Applied Petrochemical Research

, Volume 5, Issue 4, pp 329–337 | Cite as

Ni catalysts with different promoters supported on zeolite for dry reforming of methane

  • Raja AlotaibiEmail author
  • Feraih Alenazey
  • Faisal Alotaibi
  • Nini Wei
  • Ahmed Al-Fatesh
  • Anis Fakeeha
Open Access
Original Article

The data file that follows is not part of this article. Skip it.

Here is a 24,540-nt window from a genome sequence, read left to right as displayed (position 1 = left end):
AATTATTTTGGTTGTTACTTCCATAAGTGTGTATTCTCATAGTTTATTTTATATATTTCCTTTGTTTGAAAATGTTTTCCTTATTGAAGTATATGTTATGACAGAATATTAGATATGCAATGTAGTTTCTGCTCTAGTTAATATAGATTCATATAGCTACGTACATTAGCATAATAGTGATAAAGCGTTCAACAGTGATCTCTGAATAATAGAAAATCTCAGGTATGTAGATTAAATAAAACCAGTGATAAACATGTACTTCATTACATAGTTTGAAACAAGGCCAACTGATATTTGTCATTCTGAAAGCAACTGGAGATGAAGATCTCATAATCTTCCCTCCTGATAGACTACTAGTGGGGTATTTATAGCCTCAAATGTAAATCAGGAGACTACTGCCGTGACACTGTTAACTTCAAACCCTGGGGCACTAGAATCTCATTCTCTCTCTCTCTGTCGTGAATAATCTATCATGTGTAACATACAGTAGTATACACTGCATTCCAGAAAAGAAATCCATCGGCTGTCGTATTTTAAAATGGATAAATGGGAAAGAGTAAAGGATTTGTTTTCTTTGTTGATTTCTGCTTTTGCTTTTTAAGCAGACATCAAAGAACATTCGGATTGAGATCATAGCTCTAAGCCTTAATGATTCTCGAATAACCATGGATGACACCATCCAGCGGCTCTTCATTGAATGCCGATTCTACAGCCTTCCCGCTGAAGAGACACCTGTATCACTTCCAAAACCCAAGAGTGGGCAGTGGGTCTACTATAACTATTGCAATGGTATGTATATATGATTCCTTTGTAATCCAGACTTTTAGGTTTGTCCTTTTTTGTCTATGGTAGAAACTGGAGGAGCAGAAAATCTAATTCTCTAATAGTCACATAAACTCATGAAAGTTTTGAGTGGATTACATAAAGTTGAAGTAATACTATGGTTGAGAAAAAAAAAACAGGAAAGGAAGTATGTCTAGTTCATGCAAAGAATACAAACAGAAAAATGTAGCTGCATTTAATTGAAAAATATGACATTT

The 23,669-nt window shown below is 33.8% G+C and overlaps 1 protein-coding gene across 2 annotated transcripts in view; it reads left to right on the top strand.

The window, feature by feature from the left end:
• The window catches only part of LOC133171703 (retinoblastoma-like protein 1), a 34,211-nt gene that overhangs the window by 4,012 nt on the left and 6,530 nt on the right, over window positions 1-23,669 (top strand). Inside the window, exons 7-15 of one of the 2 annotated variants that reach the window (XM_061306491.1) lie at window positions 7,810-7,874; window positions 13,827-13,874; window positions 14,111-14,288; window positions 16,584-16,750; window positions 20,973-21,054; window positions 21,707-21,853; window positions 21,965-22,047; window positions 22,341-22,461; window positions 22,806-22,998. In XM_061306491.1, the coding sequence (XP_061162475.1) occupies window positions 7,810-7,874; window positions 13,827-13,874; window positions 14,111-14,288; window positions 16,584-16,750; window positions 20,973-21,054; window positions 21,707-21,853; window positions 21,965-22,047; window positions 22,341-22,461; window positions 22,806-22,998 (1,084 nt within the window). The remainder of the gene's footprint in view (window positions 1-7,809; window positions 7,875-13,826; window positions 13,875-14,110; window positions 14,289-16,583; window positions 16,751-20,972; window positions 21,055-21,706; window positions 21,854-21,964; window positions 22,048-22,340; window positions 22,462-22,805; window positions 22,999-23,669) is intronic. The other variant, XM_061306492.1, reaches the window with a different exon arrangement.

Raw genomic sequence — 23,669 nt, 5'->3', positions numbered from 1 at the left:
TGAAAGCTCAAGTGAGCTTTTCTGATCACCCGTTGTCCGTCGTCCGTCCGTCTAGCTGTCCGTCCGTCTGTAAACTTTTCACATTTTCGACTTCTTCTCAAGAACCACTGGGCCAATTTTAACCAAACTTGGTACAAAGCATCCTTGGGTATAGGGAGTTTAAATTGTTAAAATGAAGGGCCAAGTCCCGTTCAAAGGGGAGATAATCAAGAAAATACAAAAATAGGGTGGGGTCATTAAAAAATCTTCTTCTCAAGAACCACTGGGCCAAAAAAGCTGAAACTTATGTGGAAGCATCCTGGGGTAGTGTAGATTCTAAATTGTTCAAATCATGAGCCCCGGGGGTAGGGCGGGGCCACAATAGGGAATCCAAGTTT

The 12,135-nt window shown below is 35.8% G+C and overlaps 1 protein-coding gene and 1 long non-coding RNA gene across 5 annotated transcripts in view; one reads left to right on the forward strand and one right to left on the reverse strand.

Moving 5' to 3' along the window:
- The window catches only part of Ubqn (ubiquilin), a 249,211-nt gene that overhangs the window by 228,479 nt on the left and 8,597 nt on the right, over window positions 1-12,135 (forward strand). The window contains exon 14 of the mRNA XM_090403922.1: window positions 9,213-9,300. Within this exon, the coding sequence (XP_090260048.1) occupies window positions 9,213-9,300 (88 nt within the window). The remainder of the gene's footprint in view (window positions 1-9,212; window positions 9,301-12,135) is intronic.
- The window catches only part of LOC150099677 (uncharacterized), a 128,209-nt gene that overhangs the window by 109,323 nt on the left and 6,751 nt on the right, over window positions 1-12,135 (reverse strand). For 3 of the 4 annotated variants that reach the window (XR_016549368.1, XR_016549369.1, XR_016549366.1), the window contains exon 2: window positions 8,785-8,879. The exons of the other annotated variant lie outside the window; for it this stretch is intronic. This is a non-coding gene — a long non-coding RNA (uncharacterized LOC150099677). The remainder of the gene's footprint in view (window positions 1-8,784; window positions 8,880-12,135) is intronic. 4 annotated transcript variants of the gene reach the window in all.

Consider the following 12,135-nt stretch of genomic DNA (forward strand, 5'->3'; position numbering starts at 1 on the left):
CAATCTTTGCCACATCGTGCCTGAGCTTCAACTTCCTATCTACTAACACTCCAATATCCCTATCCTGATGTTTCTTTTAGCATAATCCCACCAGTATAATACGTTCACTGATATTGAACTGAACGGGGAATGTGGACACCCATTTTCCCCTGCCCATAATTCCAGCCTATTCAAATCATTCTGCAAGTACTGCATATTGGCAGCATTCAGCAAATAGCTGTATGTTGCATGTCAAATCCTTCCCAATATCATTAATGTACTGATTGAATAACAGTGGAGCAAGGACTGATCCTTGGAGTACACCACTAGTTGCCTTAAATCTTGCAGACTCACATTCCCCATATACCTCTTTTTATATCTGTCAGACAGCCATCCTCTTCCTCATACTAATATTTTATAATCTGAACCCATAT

Dry reforming of methane (DRM) is considered a high endothermic reaction with operating temperatures between 700 and 1000 °C to achieve high equilibrium conversion of CH4 and CO2 to the syngas (H2 and CO). The conventional catalysts used for DRM are Ni-based catalysts. However, many of these catalysts suffer from the short longevity due to carbon deposition. This study aims to evaluate the effect of La and Ca as promoters for Ni-based catalysts supported on two different zeolite supports, ZL (A) (BET surface area = 925 m2/g, SiO2/Al2O3 mol ratio = 5.1), and ZL (B) (BET surface area = 730 m2/g, SiO2/Al2O3 mol ratio = 12), for DRM. The physicochemical properties of the prepared catalysts were characterized with XRD, BET, TEM and TGA. These catalysts were tested for DRM in a microtubular reactor at reaction conditions of 700 °C. The catalyst activity results show that the catalysts Ni/ZL (B) and Ca-Ni/ZL (B) give the highest methane conversion (60 %) with less time on stream stability compared with promoted Ni on ZL (A). In contrast, La-containing catalysts, La-Ni/ZL (B), show more time on stream stability with minimum carbon content for the spent catalyst indicating the enhancement of the promoters to the Ni/ZL (A) and (B), but with less catalytic activity performance in terms of methane and carbon dioxide conversions due to rapid catalyst deactivation.